[Prof. Christopher Ferguson’s] paper claims that Anderson’s study “included many studies that do not relate well to serious aggression, an apparently biased sample of unpublished studies, and a ‘best practices’ analysis that appears unreliable and does not consider the impact of unstandardized aggression measures on the inflation of effect size estimates.”
I would certainly say there’s an agenda here… what Craig Anderson argues in his paper, he then goes into describing youth violence, talking about how serious a public concern youth violence is. [But] He doesn’t measure youth violence in his study. He doesn’t measure anything even close to it. The aggression measure he uses is not a behavioral measure, it doesn’t measure aggressive behaviors. It doesn’t predict youth violence. So they’re engaging in hyperbole that is not warranted by the results of their study, and that to me say there’s clearly an agenda.]
Anderson first delved into Dillen’s non-video game background, citing multiple risk factors like anti-social behavior, ADD, learning problems and troubled home life. He pointed out that Dillen kept a “knife and golf club” in his room and was prone to “emotional outbursts.” After running down everything in Dillen’s life that may have contributed to his supposed killing spree, Anderson turned to his area of “expertise.”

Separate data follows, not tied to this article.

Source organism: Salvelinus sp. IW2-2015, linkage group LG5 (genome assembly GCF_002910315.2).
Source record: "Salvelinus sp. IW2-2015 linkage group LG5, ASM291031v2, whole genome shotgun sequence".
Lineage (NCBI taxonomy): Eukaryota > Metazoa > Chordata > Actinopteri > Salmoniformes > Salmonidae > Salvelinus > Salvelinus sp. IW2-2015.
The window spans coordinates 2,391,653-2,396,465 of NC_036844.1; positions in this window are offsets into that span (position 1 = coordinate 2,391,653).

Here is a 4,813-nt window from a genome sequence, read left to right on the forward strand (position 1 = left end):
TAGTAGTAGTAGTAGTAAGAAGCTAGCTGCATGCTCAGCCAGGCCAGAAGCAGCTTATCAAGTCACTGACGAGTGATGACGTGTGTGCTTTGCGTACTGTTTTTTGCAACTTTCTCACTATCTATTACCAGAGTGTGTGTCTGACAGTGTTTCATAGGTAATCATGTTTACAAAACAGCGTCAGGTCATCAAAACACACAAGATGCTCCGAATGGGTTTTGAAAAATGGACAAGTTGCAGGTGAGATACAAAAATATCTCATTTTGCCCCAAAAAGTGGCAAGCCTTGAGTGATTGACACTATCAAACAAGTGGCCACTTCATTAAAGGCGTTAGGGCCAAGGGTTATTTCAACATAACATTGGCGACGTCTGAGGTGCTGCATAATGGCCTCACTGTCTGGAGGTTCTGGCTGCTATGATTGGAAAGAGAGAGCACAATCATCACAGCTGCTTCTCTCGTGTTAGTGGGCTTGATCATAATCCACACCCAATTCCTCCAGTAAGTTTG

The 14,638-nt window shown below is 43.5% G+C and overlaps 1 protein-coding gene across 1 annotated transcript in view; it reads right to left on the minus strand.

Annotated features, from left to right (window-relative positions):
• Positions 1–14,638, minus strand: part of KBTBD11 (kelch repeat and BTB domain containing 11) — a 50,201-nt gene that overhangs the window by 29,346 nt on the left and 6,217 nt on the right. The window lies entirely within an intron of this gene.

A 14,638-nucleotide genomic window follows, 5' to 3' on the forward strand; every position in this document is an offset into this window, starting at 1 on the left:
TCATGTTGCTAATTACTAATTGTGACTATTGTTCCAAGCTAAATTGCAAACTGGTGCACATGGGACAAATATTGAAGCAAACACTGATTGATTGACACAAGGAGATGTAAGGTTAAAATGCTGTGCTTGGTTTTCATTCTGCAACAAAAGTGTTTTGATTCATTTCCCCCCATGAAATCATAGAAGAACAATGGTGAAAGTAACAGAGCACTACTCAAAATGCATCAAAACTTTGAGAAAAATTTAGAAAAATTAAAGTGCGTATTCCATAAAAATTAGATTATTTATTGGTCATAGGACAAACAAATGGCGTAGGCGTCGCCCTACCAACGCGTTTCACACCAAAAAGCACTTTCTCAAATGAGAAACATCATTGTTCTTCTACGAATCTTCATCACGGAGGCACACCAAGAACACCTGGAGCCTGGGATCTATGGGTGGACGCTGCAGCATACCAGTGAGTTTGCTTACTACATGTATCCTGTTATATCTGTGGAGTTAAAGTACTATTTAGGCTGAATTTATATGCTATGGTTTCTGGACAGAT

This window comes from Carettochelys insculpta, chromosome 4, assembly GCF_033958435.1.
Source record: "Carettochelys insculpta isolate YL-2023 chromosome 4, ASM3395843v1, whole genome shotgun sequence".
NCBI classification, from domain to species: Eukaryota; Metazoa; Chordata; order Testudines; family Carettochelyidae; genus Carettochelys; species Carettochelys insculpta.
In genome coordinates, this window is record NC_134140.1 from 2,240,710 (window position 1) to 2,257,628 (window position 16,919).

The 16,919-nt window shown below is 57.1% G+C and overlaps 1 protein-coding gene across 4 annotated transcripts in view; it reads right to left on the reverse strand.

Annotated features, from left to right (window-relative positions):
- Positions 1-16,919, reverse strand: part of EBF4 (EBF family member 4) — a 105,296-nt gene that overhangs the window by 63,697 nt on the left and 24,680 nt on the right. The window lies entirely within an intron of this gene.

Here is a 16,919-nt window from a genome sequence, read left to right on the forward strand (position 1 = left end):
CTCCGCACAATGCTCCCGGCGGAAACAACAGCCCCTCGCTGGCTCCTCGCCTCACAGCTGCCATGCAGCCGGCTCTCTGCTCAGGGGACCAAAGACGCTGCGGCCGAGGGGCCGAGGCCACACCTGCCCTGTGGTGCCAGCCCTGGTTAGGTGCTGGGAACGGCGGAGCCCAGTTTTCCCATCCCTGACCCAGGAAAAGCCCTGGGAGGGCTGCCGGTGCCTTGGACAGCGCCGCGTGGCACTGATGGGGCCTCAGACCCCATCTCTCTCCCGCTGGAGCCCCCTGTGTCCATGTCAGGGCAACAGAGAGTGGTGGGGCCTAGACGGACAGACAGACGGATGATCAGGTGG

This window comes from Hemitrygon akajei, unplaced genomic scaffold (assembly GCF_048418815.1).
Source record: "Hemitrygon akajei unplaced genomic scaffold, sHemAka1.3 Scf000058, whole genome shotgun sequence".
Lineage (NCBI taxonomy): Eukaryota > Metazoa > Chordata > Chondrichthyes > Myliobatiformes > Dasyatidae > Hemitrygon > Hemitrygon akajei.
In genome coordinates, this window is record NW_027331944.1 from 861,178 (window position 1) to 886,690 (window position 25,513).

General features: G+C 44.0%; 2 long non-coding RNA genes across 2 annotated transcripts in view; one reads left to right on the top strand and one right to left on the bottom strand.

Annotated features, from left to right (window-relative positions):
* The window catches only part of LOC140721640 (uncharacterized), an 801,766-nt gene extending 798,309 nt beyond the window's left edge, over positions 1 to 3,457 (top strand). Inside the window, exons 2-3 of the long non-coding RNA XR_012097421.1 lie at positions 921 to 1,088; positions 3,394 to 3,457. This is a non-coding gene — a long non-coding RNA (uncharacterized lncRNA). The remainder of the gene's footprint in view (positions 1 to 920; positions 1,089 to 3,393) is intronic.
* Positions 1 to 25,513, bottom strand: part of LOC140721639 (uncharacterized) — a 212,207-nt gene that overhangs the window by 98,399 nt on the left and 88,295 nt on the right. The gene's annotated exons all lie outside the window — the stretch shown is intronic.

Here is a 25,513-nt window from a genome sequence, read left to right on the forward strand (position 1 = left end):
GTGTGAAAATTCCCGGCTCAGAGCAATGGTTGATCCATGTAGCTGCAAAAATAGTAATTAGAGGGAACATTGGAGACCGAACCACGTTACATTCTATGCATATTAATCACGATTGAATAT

Anderson testified that research has shown that playing violent video games can lead to aggressive behavior. The defense then moved to discuss three save games on Dillen’s PS2 – for Mortal Kombat. After describing the fatalities in the game – one character ripping another’s spine out – the jury was shown various fatalities from Mortal Kombat: Armageddon.
One game. Three saves. Obviously a pattern. The fatalities in the game are indeed violent, but they’ve also been around for years, being enjoyed by millions of gamers with no ill side effects. Anderson was probably feeling rather confident in his conclusions — right up until the prosecution began drilling holes in every argument.
But on cross examination, Anderson was put on the defensive as the prosecution drilled down into his expert testimony on video game violence and research. First he was asked if he had ever played Mortal Kombat and if it had made him violent.
Anderson said that he had in fact played the game many years ago and indicated that it did not make him violent.
Millions of gamers. Millions of violent video game hours played. Violent crime at an all-time low in most of America. And yet, Anderson and other like-minded individuals insist these games craft killers. Somehow, Anderson wasn’t affected by Mortal Kombat but he expected the jury to believe Dillen was.